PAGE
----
The luxury spirits festival, the first organized by a local importer, is the latest manifestation of India’s growing mania for the top shelf (despite longstanding official measures to curb drinking).
One recent Saturday evening in Mumbai, men in bespoke jackets and women wearing summer dresses sampled artisanal gins, French brandy and Caribbean rum at an airy, modern bar built on the grounds of a colonial-era horse racing club. With a jazz bass thumping in the background, a small group of the curious gathered to hear a maroon-suited employee of French-distiller Pernod Ricard SA—flown in from the Scottish highlands—hold forth on the primacy of Scotch whisky.
The luxury spirits festival, the first organized by a local importer, is the latest manifestation of India’s growing mania for the top shelf (despite longstanding official measures to curb drinking). Pernod reported 24 percent growth in India last quarter, with its imported Scotch brands leading the way. Rival Diageo reported 12 percent revenue growth, largely driven by such prestige brands as Johnnie Walker whisky. India’s growing thirst for high end liquor goes well beyond the Mumbai glitterati. Diageo says even tipplers of the local moonshine are skipping mid-tier foreign alcohol and jumping right into premium spirits.
After years of muted growth, foreign distillers are seeing sales rebound as the industry recovers from 2017 ban on some liquor sales that has since eased and a currency ban in 2016 that aimed to crack down on the underground economy. Sale of Diageo’s “prestige brands” and premium labels rose 17 percent in the first half of the 2019 fiscal year compared with a 7 percent climb for fiscal 2017, according to the latest company data.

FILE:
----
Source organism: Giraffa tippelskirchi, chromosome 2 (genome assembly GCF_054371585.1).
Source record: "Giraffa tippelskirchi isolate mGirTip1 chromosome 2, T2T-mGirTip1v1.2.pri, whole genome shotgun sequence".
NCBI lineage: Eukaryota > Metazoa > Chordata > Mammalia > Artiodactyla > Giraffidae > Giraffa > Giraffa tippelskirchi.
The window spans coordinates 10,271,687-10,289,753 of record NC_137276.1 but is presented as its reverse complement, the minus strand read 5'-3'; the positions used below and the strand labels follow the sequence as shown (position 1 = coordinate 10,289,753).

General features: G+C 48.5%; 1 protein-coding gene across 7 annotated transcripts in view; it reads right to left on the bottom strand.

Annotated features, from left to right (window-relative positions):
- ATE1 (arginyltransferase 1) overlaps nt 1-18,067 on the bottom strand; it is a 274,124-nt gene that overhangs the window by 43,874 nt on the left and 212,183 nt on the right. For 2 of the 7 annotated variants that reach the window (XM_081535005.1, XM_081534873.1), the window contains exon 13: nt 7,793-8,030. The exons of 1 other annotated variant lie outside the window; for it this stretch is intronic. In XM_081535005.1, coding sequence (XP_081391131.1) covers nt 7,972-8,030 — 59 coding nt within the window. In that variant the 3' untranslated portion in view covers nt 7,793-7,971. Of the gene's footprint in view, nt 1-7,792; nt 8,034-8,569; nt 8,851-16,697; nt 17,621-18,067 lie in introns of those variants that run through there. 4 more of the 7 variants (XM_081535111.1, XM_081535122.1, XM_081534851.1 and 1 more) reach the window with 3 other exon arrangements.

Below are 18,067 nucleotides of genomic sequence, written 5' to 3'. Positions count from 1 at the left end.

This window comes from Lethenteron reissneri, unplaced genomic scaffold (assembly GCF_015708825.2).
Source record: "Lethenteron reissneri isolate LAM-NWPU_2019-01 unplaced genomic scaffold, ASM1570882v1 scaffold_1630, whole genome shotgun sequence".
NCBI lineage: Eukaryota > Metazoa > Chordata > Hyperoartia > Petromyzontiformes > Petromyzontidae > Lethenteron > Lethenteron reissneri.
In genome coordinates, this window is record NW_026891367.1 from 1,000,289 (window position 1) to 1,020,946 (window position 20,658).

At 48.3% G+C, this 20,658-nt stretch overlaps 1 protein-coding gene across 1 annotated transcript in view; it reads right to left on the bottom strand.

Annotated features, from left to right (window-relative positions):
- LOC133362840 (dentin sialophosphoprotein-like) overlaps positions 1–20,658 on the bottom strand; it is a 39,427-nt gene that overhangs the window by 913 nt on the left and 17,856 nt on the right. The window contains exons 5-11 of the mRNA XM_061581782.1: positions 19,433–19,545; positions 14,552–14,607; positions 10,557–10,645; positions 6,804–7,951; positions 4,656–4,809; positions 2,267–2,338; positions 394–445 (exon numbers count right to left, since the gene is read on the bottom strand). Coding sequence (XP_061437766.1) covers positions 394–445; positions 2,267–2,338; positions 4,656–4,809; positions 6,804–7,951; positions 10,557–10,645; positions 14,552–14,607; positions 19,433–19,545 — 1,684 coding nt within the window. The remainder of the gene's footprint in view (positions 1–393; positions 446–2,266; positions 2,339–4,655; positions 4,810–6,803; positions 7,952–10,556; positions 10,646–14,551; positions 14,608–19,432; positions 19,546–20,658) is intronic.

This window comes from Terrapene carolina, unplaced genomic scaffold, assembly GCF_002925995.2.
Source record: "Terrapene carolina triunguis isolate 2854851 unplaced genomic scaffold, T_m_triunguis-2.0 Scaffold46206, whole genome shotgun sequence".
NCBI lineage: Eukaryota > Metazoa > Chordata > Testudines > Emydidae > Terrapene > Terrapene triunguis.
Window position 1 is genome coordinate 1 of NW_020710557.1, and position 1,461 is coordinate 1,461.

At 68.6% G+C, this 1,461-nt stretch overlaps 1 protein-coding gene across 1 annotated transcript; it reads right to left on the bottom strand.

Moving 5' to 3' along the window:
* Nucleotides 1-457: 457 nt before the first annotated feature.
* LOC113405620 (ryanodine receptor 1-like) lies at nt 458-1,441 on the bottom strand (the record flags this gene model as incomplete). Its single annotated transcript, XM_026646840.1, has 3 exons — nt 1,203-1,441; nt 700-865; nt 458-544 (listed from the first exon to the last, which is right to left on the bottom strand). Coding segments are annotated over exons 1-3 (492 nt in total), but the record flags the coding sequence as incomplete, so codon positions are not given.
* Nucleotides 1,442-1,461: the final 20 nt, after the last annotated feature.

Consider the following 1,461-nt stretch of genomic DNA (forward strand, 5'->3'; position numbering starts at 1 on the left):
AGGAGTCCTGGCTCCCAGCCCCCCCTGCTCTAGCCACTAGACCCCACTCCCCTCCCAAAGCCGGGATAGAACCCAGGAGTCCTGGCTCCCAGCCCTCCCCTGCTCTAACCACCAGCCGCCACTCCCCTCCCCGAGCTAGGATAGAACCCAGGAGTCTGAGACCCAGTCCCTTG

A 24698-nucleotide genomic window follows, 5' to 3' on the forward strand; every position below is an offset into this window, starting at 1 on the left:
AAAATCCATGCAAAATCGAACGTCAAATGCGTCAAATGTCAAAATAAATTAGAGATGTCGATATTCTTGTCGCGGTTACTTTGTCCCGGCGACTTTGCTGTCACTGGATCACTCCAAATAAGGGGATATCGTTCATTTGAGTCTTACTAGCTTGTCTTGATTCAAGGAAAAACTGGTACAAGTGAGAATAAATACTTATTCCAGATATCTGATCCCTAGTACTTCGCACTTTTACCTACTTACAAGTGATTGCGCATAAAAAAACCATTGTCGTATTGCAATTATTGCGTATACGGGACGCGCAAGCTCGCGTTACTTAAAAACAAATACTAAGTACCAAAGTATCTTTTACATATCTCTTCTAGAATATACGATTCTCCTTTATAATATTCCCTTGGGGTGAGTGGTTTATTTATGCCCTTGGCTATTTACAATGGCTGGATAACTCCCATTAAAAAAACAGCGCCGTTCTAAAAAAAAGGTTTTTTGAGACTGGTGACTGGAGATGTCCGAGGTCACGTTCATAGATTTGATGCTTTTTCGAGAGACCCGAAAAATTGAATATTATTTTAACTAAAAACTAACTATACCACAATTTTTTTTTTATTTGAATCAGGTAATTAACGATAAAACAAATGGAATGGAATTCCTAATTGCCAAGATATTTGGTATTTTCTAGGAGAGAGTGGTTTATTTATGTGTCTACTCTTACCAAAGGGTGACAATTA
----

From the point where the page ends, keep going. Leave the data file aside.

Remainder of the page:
It’s a sign of how quickly high-end booze has spread as an important marker of the good life in traditionally teetotaling India, and a key driver in the 25 percent growth Euromonitor forecasts will take the country’s spirits market to 2.92 trillion rupees ($41 billion) by 2022.
“There are a lot of people interested in exploring the higher end,” says Anthony Wills, who was at the spirits festival to promote his artisanal single malt Kilchoman, distilled from barley grown on the family farm in Scotland. They’ve been exporting to India since 2013. “This sort of event never would have happened five years ago.”
Spirits have been a part of Indian culture since ancient times, notably in the form of an alcohol distilled from molasses, byproduct of the subcontinent’s abundant sugarcane, known locally as country liquor or desi daru. After India freed itself from colonial rule in 1947, however, drinking became something of a taboo as that generation and those born right after followed the example of Independence hero Mahatma Gandhi, who abstained from alcohol himself and decried it as a social evil. The state of Gujarat, where Gandhi was born, is a dry state to this day, along with two more. And in most other states alcohol is subject to taxation that can go as high as 200 percent for local versions of foreign liquor and 150 percent for imports. That’s partly why India has one of the world’s lowest per capita rates of alcohol consumption.